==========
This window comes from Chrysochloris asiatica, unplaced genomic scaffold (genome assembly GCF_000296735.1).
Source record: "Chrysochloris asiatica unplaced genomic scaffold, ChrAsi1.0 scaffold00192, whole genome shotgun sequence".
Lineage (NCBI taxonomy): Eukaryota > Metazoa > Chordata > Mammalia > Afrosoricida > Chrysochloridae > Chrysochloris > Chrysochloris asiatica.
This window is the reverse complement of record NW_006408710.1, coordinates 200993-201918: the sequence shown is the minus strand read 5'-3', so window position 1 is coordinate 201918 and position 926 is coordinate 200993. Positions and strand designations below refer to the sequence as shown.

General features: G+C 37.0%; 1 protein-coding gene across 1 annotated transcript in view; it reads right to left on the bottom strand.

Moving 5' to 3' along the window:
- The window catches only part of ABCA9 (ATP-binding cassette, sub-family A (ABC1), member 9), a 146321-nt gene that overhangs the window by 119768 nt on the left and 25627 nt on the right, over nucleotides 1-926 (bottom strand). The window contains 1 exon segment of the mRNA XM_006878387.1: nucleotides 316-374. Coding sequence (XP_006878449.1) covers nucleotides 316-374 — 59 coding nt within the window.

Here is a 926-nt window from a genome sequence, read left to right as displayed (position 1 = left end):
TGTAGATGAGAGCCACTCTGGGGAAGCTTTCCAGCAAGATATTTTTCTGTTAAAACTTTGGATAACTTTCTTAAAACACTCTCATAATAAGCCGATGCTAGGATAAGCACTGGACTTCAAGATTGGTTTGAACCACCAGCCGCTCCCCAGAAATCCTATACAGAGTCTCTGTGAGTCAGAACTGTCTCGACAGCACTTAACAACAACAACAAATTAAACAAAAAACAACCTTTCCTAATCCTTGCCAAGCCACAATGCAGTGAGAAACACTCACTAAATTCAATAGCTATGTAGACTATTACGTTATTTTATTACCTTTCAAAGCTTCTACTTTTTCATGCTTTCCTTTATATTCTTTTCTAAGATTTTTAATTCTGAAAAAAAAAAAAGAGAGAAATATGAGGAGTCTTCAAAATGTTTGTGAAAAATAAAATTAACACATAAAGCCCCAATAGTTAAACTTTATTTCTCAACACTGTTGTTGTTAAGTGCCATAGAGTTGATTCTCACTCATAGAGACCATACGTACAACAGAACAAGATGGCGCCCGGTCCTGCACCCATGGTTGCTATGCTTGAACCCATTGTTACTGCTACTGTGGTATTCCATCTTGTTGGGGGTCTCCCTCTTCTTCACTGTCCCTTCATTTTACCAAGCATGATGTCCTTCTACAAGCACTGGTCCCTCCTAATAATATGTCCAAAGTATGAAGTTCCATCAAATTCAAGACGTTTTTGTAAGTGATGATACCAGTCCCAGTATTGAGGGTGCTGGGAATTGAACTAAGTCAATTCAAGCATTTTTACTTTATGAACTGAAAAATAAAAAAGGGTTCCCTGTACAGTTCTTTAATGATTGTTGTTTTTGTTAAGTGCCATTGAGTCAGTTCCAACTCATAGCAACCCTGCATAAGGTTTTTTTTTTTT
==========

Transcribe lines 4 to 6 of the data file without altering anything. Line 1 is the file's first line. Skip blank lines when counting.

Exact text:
This window is the reverse complement of record NW_006408710.1, coordinates 200993-201918: the sequence shown is the minus strand read 5'-3', so window position 1 is coordinate 201918 and position 926 is coordinate 200993. Positions and strand designations below refer to the sequence as shown.

General features: G+C 37.0%; 1 protein-coding gene across 1 annotated transcript in view; it reads right to left on the bottom strand.

Moving 5' to 3' along the window: